As many people head to beaches and other bodies of water for the Fourth of July holiday, the US Centers for Disease Control and Prevention (CDC) today provided a snapshot of outbreaks linked to untreated recreational water and said specific steps can minimize the risk of getting sick.
Writing in today's issue of Morbidity and Mortality Weekly Report (MMWR), researchers analyzed 140 outbreaks involving untreated water that occurred between 2000 and 2014, sickening at least 4,958 people from 35 states, 2 of them fatally.
Fecal contamination a common theme
Beaches and public parks containing lakes, reservoirs, and ponds were the leading settings, and of 95 outbreaks with a known cause, 80 were caused by enteric pathogens, which can be transmitted when fecally contaminated water is ingested. The most common ones were norovirus, Escherichia coli, Shigella, and Cryptosporidium. Sources of contamination can include storm water runoff, flooding, sewage overflows, boating waste, or animal waste on or near a beach.
The two deaths were both caused by Naegleria fowleri and were part of the same outbreak. The disease occurs when the ameba present in warm, untreated freshwater, enters the nose and travels to the brain through the olfactory nerve. Though the disease is often fatal, two people recently survived their infections, suggesting that early diagnosis and treatment might improve outcomes, the CDC said.
Swimmer's itch and toxic algae
Other illness sources include avian schistosomes, which can cause "swimmer's itch," and toxins or chemicals, of which the most common type involves toxins from harmful algal blooms. The CDC is seeing more frequent and widespread harmful algal blooms in recent years, possibly because of increasing nutrient pollution, warming water, or improved surveillance. In 2016, the CDC launched an electronic system to help state and territory health officials report illnesses and environmental data specific to the threat. "A better understanding of harmful algal blooms is needed to optimize prevention of associated illness and harmful algal blooms," the authors wrote.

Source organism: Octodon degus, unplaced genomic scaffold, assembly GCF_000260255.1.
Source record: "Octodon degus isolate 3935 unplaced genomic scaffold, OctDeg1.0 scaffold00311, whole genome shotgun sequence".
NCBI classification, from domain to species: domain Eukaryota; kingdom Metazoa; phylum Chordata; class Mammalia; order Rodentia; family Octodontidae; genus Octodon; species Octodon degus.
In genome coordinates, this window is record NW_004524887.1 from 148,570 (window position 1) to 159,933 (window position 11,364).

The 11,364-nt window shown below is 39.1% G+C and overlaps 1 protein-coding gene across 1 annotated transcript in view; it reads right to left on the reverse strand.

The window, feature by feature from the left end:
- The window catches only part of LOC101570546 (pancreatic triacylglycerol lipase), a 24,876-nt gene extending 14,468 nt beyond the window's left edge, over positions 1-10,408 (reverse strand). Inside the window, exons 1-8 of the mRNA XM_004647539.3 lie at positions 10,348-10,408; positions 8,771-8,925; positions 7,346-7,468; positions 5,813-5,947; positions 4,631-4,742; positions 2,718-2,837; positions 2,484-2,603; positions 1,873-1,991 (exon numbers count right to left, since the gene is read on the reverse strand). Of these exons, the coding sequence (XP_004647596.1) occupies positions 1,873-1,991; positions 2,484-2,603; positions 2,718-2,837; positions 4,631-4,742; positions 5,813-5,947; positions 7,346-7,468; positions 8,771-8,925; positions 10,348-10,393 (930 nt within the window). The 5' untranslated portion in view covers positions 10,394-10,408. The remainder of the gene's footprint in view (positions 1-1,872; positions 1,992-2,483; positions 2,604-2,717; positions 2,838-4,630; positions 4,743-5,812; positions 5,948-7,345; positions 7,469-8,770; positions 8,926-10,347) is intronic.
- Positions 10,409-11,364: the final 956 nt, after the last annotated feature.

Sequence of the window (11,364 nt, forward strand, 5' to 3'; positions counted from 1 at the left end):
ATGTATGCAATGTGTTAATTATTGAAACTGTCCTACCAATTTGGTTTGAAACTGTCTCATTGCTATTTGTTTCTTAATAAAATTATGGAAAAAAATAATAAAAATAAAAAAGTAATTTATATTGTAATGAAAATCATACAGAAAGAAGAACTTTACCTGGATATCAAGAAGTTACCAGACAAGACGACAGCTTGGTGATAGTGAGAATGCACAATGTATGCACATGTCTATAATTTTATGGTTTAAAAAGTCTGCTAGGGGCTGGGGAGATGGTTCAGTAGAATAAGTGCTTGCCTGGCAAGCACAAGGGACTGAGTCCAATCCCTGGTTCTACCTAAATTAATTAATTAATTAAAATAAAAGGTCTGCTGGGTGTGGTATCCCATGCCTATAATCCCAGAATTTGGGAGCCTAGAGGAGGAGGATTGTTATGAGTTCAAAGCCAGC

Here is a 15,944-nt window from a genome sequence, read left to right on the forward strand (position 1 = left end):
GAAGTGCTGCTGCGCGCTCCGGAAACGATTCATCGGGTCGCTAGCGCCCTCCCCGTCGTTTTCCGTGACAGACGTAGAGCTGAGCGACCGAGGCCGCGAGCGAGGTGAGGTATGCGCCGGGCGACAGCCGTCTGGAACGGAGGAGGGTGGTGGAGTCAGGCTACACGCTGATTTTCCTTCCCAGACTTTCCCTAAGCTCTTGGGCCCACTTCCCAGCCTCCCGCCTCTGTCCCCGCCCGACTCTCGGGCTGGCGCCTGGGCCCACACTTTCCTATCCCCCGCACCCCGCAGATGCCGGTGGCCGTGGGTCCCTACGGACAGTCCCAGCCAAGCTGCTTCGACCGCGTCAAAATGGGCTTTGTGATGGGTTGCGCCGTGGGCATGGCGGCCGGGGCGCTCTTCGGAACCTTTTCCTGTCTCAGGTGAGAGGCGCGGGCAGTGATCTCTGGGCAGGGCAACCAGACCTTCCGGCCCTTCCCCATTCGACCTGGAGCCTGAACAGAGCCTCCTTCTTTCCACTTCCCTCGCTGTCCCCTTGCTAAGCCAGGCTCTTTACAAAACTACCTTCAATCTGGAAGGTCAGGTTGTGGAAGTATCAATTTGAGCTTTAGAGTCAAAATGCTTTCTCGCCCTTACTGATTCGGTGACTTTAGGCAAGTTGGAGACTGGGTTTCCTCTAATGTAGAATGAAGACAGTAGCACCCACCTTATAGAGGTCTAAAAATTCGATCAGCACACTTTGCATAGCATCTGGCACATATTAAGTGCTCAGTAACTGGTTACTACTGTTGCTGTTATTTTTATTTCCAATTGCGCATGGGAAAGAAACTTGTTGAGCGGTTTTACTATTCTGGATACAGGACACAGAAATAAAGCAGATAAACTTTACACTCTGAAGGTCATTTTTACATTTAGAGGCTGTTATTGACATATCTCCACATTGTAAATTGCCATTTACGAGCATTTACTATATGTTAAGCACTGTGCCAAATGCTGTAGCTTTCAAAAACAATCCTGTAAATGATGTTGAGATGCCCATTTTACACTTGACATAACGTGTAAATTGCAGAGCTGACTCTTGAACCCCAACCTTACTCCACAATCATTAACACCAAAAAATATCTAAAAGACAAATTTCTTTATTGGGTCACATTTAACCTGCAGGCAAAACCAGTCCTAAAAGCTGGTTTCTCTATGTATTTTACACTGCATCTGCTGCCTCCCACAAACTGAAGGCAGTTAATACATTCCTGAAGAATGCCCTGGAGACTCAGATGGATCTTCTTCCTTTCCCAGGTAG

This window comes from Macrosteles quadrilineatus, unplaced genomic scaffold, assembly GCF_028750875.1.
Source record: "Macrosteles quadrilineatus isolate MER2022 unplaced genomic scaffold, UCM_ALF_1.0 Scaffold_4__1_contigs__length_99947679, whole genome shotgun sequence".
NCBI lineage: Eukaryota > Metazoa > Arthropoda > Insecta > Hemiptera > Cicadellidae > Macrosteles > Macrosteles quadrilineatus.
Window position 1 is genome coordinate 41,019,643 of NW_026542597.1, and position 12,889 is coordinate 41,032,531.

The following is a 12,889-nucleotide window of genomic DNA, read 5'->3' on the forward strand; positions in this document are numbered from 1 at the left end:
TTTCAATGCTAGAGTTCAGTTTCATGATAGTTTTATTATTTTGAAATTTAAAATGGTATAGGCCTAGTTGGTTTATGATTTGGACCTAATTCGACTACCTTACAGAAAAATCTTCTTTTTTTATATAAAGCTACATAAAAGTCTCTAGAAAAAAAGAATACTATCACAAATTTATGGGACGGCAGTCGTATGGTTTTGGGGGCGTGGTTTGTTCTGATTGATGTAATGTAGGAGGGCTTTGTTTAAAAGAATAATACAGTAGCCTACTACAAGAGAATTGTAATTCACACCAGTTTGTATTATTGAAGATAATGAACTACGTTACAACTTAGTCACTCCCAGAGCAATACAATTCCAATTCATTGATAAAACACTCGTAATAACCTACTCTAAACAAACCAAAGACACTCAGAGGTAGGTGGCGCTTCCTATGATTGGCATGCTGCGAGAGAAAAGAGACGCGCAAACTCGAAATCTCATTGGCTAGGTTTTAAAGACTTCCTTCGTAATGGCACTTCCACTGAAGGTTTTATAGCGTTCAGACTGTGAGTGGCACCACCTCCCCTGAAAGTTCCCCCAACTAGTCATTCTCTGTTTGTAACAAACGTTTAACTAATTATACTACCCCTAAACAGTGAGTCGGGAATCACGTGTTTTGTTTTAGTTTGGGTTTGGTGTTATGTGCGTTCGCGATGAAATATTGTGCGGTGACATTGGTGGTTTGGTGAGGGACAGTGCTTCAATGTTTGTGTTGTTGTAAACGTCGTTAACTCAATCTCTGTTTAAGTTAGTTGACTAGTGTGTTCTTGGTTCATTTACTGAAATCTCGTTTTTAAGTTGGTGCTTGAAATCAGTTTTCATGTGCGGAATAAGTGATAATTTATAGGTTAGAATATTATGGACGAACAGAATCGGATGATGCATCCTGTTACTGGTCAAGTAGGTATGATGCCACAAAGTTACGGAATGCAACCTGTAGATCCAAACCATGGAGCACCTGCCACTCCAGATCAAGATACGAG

Staying safe in the splash zone
People can minimize their risk by avoiding swimming in untreated water that is shallow, poorly circulating, overcrowded, frequented by children younger than 5 who have limited toilet skills, and in locations that lack accessible well-stocked hygiene facilities, such as diaper-changing stations.
Also, the CDC said swimming after a heavy rain can increase exposure to enteric pathogens. Discolored, smelly, foamy, or scummy water is always a red flag for avoiding swimming, according to the report.
The CDC offered several other tips for preventing exposure to untreated recreational water threats, such as staying out of the water when beaches are closed or if advisories are posted, avoiding swimming or letting sick children swim if they have diarrhea, avoiding swallowing recreational swimming water, and towel drying or showering immediately after getting out of the water.
Jun 28 MMWR report